“Oh,” I said, “My pretty fair maid will come to some foreign land?”

“What, come to some foreign land, kind sir, what would my parents say?
My friends and my relations would banish me straightway.
For you’re a tarry sailor boy and I’m a girl so high
You ask me for to go with you, oh no, kind sir, not I.”

But he gave to her a ribbon, he gave to her a ring
He gave to her a sweet kiss and a far better thing
Saying, “Lady, won’t you marry me, marry sweet as I?”
The answer that she gave to him was, “No, my love, not I.”

But six long months being over, and seven was making haste
This beautiful young damsel she thickened round the waist
No drawers they would not fit on her, nor apron strings would tie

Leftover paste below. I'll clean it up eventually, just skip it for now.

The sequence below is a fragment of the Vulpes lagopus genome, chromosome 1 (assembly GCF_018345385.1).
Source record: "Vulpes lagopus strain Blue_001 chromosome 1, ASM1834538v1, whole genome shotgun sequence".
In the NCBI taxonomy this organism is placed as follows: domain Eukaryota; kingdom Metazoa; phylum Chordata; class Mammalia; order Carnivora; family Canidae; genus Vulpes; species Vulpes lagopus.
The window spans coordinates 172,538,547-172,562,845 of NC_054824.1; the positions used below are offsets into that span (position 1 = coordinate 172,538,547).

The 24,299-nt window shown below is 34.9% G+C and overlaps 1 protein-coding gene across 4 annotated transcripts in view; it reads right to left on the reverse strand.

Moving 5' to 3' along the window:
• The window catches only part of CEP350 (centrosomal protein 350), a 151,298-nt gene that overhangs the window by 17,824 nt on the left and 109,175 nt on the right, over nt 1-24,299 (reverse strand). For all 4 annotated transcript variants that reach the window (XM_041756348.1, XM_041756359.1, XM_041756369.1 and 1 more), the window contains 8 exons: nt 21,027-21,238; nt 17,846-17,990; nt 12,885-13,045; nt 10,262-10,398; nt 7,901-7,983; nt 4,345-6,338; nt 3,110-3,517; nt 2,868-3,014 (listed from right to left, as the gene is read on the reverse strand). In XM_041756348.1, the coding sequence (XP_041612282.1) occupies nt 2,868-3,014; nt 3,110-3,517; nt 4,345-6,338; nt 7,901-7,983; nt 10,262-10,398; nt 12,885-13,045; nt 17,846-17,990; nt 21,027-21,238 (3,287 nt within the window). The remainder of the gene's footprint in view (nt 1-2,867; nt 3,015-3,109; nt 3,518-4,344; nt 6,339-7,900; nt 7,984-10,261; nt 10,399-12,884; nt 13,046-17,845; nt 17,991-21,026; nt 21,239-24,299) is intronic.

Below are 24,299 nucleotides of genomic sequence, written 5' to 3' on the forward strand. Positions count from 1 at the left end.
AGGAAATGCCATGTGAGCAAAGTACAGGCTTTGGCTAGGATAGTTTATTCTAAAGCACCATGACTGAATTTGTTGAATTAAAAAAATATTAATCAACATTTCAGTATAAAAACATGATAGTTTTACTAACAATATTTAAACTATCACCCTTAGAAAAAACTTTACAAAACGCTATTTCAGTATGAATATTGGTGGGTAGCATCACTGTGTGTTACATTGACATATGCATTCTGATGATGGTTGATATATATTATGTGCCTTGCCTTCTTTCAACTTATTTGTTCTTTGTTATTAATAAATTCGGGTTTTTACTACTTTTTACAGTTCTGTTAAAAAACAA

She cursed the very day when she said, “No, my love, not I.”

Now nine long months being over, and ten was coming on,
This beautiful young damsel she proved to have a son.
She took it to young Willie, but he unto her did say,
“D’you think that I will marry you now? Oh no, my love, not I.

“And now your little baby’s born, I’ll tell you what we’ll do,
You take your baby on your back and a-begging you may go.
And when you are tired you may sit down and cry
And you can curse the very hour when you said, “No, my love, not I.”

So come all you pretty fair maids and a warning take by me:
Don’t you build a nest in the top of any tree.
For the green leaves they will wither and the roots they’ll all decay
And the beauty of a young girl soon … And fades away.